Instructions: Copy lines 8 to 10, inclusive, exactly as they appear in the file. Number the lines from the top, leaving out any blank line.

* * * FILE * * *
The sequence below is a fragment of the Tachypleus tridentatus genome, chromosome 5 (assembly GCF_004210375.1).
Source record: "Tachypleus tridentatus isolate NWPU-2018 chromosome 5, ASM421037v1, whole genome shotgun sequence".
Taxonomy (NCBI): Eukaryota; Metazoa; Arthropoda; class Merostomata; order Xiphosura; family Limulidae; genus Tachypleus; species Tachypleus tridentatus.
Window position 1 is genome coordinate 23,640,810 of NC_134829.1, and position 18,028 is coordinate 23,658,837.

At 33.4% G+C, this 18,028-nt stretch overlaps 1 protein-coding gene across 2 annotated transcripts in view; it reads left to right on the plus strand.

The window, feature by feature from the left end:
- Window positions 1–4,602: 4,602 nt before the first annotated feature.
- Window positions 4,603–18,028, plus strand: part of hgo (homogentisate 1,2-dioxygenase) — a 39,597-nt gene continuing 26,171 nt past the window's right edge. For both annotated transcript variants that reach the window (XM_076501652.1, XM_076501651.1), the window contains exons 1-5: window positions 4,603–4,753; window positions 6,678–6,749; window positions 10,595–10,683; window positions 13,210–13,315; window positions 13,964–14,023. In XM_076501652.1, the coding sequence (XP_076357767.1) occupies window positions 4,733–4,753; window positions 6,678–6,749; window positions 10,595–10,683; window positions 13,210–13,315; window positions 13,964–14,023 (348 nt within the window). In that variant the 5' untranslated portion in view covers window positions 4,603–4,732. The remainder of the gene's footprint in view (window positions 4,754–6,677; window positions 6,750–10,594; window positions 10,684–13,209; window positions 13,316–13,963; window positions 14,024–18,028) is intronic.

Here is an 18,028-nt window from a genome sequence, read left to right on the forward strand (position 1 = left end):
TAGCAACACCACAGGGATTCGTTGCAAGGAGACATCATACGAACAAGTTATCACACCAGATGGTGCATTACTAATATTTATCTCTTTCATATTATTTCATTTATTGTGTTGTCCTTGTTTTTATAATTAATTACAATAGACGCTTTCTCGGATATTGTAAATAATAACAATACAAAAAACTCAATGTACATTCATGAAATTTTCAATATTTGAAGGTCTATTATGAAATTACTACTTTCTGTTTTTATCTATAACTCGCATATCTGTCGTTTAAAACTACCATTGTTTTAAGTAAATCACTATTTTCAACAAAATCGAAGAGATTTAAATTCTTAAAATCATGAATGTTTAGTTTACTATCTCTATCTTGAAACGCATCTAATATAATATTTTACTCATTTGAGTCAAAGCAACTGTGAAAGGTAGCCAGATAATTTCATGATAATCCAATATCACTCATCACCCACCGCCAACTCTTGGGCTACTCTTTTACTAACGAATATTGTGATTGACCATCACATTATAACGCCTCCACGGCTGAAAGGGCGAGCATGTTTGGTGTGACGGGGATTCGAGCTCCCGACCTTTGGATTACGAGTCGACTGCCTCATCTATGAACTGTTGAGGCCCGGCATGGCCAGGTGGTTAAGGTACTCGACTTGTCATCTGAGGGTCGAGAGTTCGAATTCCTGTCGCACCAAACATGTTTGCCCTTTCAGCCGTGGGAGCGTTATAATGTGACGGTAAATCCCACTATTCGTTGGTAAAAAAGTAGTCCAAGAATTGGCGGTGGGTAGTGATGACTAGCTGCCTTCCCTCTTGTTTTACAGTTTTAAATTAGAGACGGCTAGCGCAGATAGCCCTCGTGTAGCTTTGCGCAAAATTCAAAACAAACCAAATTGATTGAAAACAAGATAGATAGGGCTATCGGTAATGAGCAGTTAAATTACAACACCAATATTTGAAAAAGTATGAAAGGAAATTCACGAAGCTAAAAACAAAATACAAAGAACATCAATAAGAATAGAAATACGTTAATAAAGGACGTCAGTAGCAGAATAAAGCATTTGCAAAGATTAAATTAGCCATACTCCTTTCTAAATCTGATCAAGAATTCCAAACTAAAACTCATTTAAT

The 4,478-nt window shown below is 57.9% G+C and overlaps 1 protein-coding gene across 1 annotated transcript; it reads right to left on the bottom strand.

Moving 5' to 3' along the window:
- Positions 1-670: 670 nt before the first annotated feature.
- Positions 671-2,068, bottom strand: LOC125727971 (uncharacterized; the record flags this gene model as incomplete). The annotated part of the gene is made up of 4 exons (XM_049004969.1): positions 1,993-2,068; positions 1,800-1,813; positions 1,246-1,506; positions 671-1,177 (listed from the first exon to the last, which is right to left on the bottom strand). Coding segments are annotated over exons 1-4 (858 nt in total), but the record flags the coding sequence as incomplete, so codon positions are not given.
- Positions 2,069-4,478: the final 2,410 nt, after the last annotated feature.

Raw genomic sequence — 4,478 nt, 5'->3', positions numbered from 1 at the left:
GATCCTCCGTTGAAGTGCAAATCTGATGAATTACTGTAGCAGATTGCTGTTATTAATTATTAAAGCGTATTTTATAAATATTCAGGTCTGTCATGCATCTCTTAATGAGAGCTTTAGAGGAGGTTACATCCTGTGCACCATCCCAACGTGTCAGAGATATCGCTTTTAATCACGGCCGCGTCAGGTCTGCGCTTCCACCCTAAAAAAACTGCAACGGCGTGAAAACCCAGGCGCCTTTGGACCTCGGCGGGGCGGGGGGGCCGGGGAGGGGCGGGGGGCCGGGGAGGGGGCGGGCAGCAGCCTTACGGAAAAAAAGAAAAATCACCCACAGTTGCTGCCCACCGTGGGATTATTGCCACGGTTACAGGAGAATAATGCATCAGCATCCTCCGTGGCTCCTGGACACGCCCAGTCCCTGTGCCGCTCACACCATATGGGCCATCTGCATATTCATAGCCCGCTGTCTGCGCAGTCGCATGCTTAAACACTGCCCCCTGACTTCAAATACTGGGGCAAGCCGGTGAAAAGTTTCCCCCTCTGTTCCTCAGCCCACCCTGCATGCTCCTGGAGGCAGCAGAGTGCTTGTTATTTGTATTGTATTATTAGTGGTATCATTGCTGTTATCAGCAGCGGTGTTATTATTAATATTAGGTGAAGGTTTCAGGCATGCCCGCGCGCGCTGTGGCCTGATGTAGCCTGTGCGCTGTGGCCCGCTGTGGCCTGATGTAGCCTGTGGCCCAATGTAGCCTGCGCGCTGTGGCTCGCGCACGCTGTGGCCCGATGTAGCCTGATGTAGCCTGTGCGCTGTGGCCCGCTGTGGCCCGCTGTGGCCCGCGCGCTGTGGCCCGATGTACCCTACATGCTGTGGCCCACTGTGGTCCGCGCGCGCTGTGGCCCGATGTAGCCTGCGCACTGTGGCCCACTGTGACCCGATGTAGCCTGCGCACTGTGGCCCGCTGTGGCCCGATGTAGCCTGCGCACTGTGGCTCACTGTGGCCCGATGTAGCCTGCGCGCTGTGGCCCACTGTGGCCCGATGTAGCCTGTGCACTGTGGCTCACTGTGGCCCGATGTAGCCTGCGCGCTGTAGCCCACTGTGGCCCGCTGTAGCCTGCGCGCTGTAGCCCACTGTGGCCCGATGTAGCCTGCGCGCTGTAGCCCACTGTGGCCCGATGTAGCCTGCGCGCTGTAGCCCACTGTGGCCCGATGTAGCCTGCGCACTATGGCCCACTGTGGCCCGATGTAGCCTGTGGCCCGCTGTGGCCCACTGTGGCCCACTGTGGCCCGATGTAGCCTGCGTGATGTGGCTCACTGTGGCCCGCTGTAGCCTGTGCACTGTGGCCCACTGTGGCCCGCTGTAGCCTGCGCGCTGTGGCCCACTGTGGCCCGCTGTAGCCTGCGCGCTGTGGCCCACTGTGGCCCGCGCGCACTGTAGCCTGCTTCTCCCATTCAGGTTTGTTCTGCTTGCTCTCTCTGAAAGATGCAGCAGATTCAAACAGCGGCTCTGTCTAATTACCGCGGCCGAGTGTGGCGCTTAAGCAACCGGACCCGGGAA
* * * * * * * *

- Window positions 4,603–18,028, plus strand: part of hgo (homogentisate 1,2-dioxygenase) — a 39,597-nt gene continuing 26,171 nt past the window's right edge. For both annotated transcript variants that reach the window (XM_076501652.1, XM_076501651.1), the window contains exons 1-5: window positions 4,603–4,753; window positions 6,678–6,749; window positions 10,595–10,683; window positions 13,210–13,315; window positions 13,964–14,023. In XM_076501652.1, the coding sequence (XP_076357767.1) occupies window positions 4,733–4,753; window positions 6,678–6,749; window positions 10,595–10,683; window positions 13,210–13,315; window positions 13,964–14,023 (348 nt within the window). In that variant the 5' untranslated portion in view covers window positions 4,603–4,732. The remainder of the gene's footprint in view (window positions 4,754–6,677; window positions 6,750–10,594; window positions 10,684–13,209; window positions 13,316–13,963; window positions 14,024–18,028) is intronic.

Here is an 18,028-nt window from a genome sequence, read left to right on the forward strand (position 1 = left end):
TAGCAACACCACAGGGATTCGTTGCAAGGAGACATCATACGAACAAGTTATCACACCAGATGGTGCATTACTAATATTTATCTCTTTCATATTATTTCATTTATTGTGTTGTCCTTGTTTTTATAATTAATTACAATAGACGCTTTCTCGGATATTGTAAATAATAACAATACAAAAAACTCAATGTACATTCATGAAATTTTCAATATTTGAAGGTCTATTATGAAATTACTACTTTCTGTTTTTATCTATAACTCGCATATCTGTCGTTTAAAACTACCATTGTTTTAAGTAAATCACTATTTTCAACAAAATCGAAGAGATTTAAATTCTTAAAATCATGAATGTTTAGTTTACTATCTCTATCTTGAAACGCATCTAATATAATATTTTACTCATTTGAGTCAAAGCAACTGTGAAAGGTAGCCAGATAATTTCATGATAATCCAATATCACTCATCACCCACCGCCAACTCTTGGGCTACTCTTTTACTAACGAATATTGTGATTGACCATCACATTATAACGCCTCCACGGCTGAAAGGGCGAGCATGTTTGGTGTGACGGGGATTCGAGCTCCCGACCTTTGGATTACGAGTCGACTGCCTCATCTATGAACTGTTGAGGCCCGGCATGGCCAGGTGGTTAAGGTACTCGACTTGTCATCTGAGGGTCGAGAGTTCGAATTCCTGTCGCACCAAACATGTTTGCCCTTTCAGCCGTGGGAGCGTTATAATGTGACGGTAAATCCCACTATTCGTTGGTAAAAAAGTAGTCCAAGAATTGGCGGTGGGTAGTGATGACTAGCTGCCTTCCCTCTTGTTTTACAGTTTTAAATTAGAGACGGCTAGCGCAGATAGCCCTCGTGTAGCTTTGCGCAAAATTCAAAACAAACCAAATTGATTGAAAACAAGATAGATAGGGCTATCGGTAATGAGCAGTTAAATTACAACACCAATATTTGAAAAAGTATGAAAGGAAATTCACGAAGCTAAAAACAAAATACAAAGAACATCAATAAGAATAGAAATACGTTAATAAAGGACGTCAGTAGCAGAATAAAGCATTTGCAAAGATTAAATTAGCCATACTCCTTTCTAAATCTGATCAAGAATTCCAAACTAAAACTCATTTAAT